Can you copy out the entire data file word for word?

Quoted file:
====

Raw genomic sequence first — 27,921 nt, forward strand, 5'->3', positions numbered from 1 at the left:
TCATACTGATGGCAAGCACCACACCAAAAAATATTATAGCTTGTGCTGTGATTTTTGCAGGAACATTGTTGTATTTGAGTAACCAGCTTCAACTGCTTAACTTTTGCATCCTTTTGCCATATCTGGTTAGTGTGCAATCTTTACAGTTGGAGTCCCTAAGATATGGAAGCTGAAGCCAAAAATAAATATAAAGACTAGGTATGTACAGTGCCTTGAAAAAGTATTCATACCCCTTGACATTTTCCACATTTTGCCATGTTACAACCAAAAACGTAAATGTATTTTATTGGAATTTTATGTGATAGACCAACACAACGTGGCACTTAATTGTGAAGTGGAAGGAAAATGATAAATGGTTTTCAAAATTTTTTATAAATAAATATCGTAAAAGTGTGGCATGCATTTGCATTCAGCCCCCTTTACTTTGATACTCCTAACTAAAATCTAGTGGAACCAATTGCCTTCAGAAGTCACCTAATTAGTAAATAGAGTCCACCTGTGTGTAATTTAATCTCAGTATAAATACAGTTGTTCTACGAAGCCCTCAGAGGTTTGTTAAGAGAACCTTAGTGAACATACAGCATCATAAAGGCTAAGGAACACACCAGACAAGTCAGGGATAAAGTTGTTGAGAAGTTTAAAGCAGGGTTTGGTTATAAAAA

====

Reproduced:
Raw genomic sequence first — 27,921 nt, forward strand, 5'->3', positions numbered from 1 at the left:
TCATACTGATGGCAAGCACCACACCAAAAAATATTATAGCTTGTGCTGTGATTTTTGCAGGAACATTGTTGTATTTGAGTAACCAGCTTCAACTGCTTAACTTTTGCATCCTTTTGCCATATCTGGTTAGTGTGCAATCTTTACAGTTGGAGTCCCTAAGATATGGAAGCTGAAGCCAAAAATAAATATAAAGACTAGGTATGTACAGTGCCTTGAAAAAGTATTCATACCCCTTGACATTTTCCACATTTTGCCATGTTACAACCAAAAACGTAAATGTATTTTATTGGAATTTTATGTGATAGACCAACACAACGTGGCACTTAATTGTGAAGTGGAAGGAAAATGATAAATGGTTTTCAAAATTTTTTATAAATAAATATCGTAAAAGTGTGGCATGCATTTGCATTCAGCCCCCTTTACTTTGATACTCCTAACTAAAATCTAGTGGAACCAATTGCCTTCAGAAGTCACCTAATTAGTAAATAGAGTCCACCTGTGTGTAATTTAATCTCAGTATAAATACAGTTGTTCTACGAAGCCCTCAGAGGTTTGTTAAGAGAACCTTAGTGAACATACAGCATCATAAAGGCTAAGGAACACACCAGACAAGTCAGGGATAAAGTTGTTGAGAAGTTTAAAGCAGGGTTTGGTTATAAAAA